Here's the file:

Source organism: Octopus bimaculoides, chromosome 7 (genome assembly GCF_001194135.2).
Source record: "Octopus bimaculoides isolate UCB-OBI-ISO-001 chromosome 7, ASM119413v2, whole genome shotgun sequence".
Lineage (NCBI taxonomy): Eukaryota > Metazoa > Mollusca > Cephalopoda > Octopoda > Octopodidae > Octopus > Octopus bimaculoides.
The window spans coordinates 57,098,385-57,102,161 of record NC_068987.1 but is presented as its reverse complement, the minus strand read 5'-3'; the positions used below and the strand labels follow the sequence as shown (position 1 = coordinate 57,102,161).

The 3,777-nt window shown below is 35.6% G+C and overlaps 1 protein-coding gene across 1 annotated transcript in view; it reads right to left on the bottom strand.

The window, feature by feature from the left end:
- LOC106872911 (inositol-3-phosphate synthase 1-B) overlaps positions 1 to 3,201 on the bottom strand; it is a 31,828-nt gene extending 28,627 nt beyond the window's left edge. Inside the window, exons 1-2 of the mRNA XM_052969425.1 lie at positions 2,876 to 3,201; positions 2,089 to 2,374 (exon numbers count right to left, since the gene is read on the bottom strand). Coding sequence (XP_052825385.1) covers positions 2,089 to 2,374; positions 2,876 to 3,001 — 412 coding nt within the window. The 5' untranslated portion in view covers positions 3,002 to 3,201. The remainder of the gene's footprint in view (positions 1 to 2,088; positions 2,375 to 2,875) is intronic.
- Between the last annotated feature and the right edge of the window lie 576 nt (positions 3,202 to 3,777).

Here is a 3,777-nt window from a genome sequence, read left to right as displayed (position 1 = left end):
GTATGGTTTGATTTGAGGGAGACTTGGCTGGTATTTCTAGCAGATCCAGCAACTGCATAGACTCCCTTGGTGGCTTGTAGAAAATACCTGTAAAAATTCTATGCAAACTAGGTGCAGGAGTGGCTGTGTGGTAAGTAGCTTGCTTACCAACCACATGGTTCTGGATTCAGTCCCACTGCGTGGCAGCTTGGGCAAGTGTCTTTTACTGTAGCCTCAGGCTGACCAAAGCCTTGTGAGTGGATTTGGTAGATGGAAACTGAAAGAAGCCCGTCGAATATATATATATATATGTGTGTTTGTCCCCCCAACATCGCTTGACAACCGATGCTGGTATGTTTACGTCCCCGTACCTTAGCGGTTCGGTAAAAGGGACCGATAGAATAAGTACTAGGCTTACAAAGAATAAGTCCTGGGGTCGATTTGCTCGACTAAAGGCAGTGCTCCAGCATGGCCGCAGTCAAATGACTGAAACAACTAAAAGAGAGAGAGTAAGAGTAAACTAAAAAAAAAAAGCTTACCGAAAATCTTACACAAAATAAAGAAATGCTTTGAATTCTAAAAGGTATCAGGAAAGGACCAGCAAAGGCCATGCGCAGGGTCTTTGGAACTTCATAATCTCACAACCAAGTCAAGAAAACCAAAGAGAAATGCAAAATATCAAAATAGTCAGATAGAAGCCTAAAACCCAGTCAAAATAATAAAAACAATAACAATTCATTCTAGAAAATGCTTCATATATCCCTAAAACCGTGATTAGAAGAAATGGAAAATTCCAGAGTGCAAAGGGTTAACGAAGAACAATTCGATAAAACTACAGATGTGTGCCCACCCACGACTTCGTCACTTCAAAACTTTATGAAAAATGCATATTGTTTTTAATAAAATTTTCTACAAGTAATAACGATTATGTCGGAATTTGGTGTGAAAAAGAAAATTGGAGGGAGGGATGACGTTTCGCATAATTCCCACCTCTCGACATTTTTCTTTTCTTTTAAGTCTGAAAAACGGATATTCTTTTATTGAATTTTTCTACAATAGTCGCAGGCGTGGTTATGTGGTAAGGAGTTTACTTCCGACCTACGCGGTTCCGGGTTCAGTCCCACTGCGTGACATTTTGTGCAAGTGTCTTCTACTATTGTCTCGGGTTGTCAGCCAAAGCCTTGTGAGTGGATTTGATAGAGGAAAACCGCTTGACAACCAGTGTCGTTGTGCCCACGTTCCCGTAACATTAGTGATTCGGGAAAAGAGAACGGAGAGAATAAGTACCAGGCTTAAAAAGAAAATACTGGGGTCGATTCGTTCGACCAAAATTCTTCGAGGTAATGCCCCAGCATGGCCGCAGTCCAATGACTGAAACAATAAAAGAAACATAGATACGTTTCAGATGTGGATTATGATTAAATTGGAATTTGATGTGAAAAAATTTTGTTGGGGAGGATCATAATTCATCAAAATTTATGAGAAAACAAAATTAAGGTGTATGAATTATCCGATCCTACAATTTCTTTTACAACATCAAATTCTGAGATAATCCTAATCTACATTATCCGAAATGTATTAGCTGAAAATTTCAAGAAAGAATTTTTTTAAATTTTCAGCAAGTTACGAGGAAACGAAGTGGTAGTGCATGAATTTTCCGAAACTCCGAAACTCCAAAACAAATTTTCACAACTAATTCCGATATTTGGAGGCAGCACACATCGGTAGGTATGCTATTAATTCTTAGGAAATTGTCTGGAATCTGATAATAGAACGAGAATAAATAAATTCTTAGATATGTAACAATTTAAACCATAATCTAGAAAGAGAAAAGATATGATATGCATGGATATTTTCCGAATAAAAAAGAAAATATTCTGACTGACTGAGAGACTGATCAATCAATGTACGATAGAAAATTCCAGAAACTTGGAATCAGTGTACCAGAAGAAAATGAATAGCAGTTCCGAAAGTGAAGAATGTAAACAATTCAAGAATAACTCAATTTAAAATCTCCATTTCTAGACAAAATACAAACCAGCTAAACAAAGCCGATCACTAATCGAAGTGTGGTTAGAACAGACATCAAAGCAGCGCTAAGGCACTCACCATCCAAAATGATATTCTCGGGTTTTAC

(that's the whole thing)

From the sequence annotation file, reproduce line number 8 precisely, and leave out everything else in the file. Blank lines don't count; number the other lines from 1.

- Between the last annotated feature and the right edge of the window lie 576 nt (positions 3,202 to 3,777).